By Richard Cohen
Tuesday, November 24, 2009
In my set, I am known as the guy who always had some reservations about Barack Obama. Sure, I supported him in the primaries against Hillary Clinton and I voted for him, with both glee and enthusiasm, especially after John McCain uttered the most shocking words in American politics -- "Sarah Palin." But I had such qualms about Obama that I even disparaged his famous speech on race, which almost everyone else thought was just about the greatest ever given on the subject. I just reread it -- and I was a bit chastened (I was too severe), but mostly I was saddened. Where is the man who once gave that speech?
The speech, delivered in Philadelphia in March 2008, was compelled by the rantings of the Rev. Jeremiah Wright, who had been Obama's pastor and spiritual adviser. Wright, a man of a certain age with the emotional scar tissue that comes from a life in a harshly racist society, had let loose his anger -- and it had been caught on tape and YouTubed around the world. A sermon that had a context and an appreciative audience looked like sheer demagoguery and madness on the small screen. Obama had to kiss off Wright.
He did so with style and with dignity. But more than that, to reread the speech is to be impressed once again with the fluidity of Obama's mind -- his logic, his reasoning and his immense writing talent, which made a great impression on the impressionable people in my profession.
But to reread the speech is also to come face to face with an Obama of keen moral clarity. Here was a man who knew why he was running for president and knew, also precisely, what he personified. He could talk to America as a black man and a white man -- having lived in both worlds. He could -- and he did -- explain to America what it is like to have been a black man of Wright's age and what it is like even now to be a black man of any age.
Somehow, though, that moral clarity has dissipated. The Obama who was leading a movement of professed political purity is the very same person who as president would not meet with the Dalai Lama, lest he annoy the very sensitive Chinese. He is the same man who bowed to the emperor of Japan when, in my estimation, the president of the United States should bow to no man. He is the same president who in China played the mannequin for the Chinese government, appearing at stage-managed news conferences and events -- and having his remarks sometimes censored. When I saw him in that picture alone on the Great Wall, he seemed to be thinking, "What the hell am I doing here?" If so, it was a good question.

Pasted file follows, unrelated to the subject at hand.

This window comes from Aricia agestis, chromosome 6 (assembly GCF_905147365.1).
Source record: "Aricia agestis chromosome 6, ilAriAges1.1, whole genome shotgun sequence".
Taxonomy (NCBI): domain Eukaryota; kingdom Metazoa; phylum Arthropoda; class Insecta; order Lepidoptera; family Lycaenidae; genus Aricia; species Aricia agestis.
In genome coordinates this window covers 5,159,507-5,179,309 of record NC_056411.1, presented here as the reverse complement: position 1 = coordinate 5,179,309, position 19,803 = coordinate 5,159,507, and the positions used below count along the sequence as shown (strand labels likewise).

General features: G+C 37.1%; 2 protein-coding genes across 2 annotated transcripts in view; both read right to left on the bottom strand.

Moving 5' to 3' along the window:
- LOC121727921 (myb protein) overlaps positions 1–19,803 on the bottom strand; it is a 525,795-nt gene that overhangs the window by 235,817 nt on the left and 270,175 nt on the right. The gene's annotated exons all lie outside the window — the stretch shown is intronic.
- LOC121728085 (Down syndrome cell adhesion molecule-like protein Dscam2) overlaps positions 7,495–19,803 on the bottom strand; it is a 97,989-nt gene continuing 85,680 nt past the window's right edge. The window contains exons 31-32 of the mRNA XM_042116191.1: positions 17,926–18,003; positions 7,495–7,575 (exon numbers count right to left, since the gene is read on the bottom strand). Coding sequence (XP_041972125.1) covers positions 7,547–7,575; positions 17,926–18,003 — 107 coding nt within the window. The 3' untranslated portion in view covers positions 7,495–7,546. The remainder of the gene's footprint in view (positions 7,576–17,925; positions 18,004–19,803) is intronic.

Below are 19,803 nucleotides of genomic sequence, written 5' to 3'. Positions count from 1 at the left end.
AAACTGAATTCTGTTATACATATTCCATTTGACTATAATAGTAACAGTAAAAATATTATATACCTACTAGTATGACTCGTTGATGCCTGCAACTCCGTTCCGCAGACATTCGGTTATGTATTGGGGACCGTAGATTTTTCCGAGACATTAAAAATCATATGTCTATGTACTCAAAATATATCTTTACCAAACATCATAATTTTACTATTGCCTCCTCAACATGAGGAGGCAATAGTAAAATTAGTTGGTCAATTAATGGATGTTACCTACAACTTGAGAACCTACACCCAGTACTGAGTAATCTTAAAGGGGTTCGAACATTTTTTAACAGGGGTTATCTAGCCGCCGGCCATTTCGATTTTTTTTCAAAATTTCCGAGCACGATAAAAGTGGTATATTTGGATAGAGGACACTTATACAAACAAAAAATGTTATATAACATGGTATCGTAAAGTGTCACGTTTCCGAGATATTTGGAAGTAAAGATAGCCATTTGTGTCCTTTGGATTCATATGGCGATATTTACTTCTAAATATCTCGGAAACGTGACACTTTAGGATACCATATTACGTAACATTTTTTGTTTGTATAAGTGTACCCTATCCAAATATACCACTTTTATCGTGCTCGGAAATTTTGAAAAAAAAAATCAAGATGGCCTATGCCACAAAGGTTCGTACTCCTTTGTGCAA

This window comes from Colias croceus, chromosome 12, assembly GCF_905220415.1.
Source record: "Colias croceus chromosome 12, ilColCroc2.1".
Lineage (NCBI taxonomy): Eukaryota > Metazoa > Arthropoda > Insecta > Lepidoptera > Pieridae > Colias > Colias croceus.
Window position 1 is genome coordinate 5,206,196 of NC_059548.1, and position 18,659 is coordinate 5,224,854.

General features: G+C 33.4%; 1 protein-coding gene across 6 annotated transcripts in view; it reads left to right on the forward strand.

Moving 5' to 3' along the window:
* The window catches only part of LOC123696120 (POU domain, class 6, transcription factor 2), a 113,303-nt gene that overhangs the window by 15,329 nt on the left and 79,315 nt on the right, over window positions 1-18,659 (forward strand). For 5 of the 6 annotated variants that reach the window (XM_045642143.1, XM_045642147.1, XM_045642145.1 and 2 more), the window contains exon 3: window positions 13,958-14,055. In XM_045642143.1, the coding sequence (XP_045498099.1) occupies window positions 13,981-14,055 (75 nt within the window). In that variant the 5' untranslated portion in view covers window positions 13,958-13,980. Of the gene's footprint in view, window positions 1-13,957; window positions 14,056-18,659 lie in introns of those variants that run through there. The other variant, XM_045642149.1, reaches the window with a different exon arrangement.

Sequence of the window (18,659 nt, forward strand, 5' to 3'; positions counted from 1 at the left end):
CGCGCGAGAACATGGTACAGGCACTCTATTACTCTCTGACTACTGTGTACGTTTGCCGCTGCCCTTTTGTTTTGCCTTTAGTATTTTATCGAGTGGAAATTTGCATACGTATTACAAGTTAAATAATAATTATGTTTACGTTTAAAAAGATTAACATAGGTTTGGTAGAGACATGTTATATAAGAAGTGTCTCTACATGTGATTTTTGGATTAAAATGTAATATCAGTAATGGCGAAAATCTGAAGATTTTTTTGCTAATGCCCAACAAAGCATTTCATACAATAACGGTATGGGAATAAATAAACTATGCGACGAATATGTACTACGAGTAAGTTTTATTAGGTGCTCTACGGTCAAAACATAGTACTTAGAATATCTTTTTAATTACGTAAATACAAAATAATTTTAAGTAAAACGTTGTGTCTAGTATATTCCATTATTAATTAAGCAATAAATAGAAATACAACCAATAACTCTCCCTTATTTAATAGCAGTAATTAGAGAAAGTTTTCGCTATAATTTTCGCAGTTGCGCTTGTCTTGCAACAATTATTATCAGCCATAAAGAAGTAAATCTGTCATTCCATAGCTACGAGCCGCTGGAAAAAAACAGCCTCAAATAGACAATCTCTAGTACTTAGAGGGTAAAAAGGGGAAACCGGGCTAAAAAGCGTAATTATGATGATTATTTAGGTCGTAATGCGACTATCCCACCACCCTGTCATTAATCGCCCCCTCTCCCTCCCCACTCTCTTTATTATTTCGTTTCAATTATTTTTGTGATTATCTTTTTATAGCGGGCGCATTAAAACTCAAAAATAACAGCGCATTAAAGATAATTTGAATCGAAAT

The Barack Obama of that Philadelphia speech would not have let his attorney general, Eric Holder, announce the new policy for trying Khalid Sheik Mohammed and four other Sept. 11 defendants in criminal court, as if this were a mere departmental issue and not one of momentous policy. And the Barack Obama of the speech would have enunciated a principle of law and not an ad hoc system in which some alleged terrorists are tried in civilian courts and some before military tribunals. What is the principle in that: What works, works? Try putting that one on the Liberty Bell.
Of course, there's a difference between campaigning and governing. There is no reality to campaigning. You want Guantanamo closed, you say you'll close it. You want to close it as president, and all of a sudden it becomes a political crisis that costs you your White House counsel, an experienced and principled man named Gregory Craig. Governing is hard.
But governing has to be informed by moral clarity, by the sense that we always know the president's interior life -- his bottom lines. Obama's political career has been too brief for us to know his bottom lines by votes cast in any legislative body or decisions made as an administrator. He had little record but lots of rhetoric -- much of it morally stirring and beautifully written.
As president, though, he has tried so hard to be the un-George Bush that the former president's overweening moralism -- his insistence on seeing things as either black or white -- has become an Obama gray. Human rights in general has been treated as if it's a Republican idea. Obama should reread his Philadelphia speech. He'll find a good man there.